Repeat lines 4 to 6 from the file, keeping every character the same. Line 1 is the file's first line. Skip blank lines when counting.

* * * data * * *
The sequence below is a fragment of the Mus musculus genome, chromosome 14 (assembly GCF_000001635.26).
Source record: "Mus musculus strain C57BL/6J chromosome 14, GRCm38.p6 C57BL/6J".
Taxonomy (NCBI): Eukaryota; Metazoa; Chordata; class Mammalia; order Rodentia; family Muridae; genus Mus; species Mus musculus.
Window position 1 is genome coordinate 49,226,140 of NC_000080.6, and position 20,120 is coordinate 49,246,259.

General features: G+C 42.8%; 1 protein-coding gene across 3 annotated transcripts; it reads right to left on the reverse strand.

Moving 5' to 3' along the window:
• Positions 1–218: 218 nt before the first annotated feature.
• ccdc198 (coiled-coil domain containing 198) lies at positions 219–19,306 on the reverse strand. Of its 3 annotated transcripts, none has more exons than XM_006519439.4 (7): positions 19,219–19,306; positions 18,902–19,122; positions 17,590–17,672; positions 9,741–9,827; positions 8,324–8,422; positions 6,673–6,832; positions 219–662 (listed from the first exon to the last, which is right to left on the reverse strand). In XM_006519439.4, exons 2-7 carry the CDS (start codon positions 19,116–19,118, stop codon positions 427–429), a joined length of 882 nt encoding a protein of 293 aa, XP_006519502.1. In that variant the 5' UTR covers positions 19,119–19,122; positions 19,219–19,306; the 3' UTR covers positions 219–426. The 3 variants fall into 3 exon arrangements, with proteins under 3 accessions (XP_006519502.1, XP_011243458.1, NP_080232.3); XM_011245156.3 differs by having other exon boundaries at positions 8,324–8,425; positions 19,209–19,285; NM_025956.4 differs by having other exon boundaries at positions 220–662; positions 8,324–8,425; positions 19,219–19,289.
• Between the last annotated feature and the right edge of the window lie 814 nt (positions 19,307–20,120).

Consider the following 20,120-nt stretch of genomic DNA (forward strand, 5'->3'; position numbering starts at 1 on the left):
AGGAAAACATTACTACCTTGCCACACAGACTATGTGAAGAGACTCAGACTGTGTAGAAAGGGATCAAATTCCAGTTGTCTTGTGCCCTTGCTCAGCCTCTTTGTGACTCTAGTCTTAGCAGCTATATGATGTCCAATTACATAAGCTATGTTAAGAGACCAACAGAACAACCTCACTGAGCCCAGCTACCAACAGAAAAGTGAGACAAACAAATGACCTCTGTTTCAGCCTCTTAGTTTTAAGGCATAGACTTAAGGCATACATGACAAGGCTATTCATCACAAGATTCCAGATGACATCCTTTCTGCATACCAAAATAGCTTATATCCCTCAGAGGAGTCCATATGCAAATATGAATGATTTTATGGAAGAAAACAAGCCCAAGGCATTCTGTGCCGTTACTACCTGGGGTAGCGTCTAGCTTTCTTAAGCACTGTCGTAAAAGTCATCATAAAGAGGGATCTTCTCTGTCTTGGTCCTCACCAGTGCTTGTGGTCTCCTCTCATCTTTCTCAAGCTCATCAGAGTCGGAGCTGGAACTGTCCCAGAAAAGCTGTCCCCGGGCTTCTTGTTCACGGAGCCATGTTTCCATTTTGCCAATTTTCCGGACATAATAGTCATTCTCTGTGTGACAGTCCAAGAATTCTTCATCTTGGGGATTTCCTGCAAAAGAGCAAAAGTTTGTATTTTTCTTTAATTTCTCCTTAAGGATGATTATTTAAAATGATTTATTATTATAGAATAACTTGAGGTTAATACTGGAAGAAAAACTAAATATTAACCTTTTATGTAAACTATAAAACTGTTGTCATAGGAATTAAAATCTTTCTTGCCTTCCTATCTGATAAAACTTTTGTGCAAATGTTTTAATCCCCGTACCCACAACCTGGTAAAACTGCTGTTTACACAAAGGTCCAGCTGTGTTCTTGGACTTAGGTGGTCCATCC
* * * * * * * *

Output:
Window position 1 is genome coordinate 49,226,140 of NC_000080.6, and position 20,120 is coordinate 49,246,259.

General features: G+C 42.8%; 1 protein-coding gene across 3 annotated transcripts; it reads right to left on the reverse strand.

Moving 5' to 3' along the window: